Category for physical games involving aim and manual dexterity, usually by throwing or shooting small objects, that don't fit in other categories. Computer and video games, even those involving hand-eye coordination, belong in Games/Video_Games
. Sports, even those involving hand-eye coordination, belong in Sports
Beyblade is an anime on television and also a new game to play in real life. It includes two players, each with the same or a different beyblade. Each player counts to three, then they shout "Let It Rip" which is also the games slogan. There are many beyblades to collect, and many different stadiums (also known as beystadiums) to buy. A beyblade is a spinning top that spins at rapid speeds. As the spinning tops collide with each other in the stadiums, they slow each other down and make loud noises, and the person whose beyblade has stopped spinning loses and the other person wins. Beyblades come with launchers that are easy to use and can be reloaded with another beyblade in a matter of seconds. There are different types of launchers, different types of beyblades, different types of rip cords (the spiked wires you pull to spin the beyblade) and different types of stadiums. Each different thing has a different ability (for example the longer the rip cord, the faster you can get your beyblade to spin which gives you a better chance of winning).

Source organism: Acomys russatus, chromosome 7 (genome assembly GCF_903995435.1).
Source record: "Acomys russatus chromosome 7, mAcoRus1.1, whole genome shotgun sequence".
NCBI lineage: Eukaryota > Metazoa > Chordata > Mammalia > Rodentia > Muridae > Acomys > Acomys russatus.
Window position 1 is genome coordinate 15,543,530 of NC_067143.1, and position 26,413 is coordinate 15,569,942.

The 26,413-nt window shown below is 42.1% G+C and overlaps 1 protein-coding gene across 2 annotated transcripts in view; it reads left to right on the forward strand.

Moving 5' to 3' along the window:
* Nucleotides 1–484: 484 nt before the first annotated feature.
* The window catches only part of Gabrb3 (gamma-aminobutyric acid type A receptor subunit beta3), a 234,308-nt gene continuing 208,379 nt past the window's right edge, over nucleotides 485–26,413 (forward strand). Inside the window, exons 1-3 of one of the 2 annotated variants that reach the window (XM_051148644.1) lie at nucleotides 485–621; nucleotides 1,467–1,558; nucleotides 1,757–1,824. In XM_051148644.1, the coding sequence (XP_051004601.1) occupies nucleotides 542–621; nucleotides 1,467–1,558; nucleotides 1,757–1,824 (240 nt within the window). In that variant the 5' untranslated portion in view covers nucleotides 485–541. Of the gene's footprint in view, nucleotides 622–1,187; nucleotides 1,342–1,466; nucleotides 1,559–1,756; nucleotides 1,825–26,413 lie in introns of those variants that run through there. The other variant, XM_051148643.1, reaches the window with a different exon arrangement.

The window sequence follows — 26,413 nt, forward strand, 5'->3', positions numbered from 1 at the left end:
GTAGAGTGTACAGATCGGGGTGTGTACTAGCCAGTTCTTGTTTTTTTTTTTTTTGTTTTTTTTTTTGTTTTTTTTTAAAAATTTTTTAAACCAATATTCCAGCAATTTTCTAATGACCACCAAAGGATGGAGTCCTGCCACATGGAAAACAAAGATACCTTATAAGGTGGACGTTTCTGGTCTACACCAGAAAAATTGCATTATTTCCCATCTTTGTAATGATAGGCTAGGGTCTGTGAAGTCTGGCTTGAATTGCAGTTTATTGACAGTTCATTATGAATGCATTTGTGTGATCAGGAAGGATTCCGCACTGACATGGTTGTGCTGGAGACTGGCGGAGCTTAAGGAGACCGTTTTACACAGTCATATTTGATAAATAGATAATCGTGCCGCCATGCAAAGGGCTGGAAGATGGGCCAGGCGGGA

Crazy Bones is a modern version of Tabas. They are colorful, collectible characters that you use to play games. The traditional form of the game is to merely throw the crazy bones on the ground. Points are scored depending on how the bone lands. There are many variations on this however, such as hockey, soccer, and basketball themed games.
Marbles are small, hard balls made from clay, stone, wood, glass, steel or any other suitable material. They have been made for thousands of years and games with marbles are popular in countries around the world.
There are many different ways that marbles can be used for play. Most involve trading.
Tiddlywinks is a game of skill and strategy, invented in 1955 by two undergraduates at the University of Cambridge. It is now played at a number of English, Scottish and American universities, and at national tournaments organised in the three countries.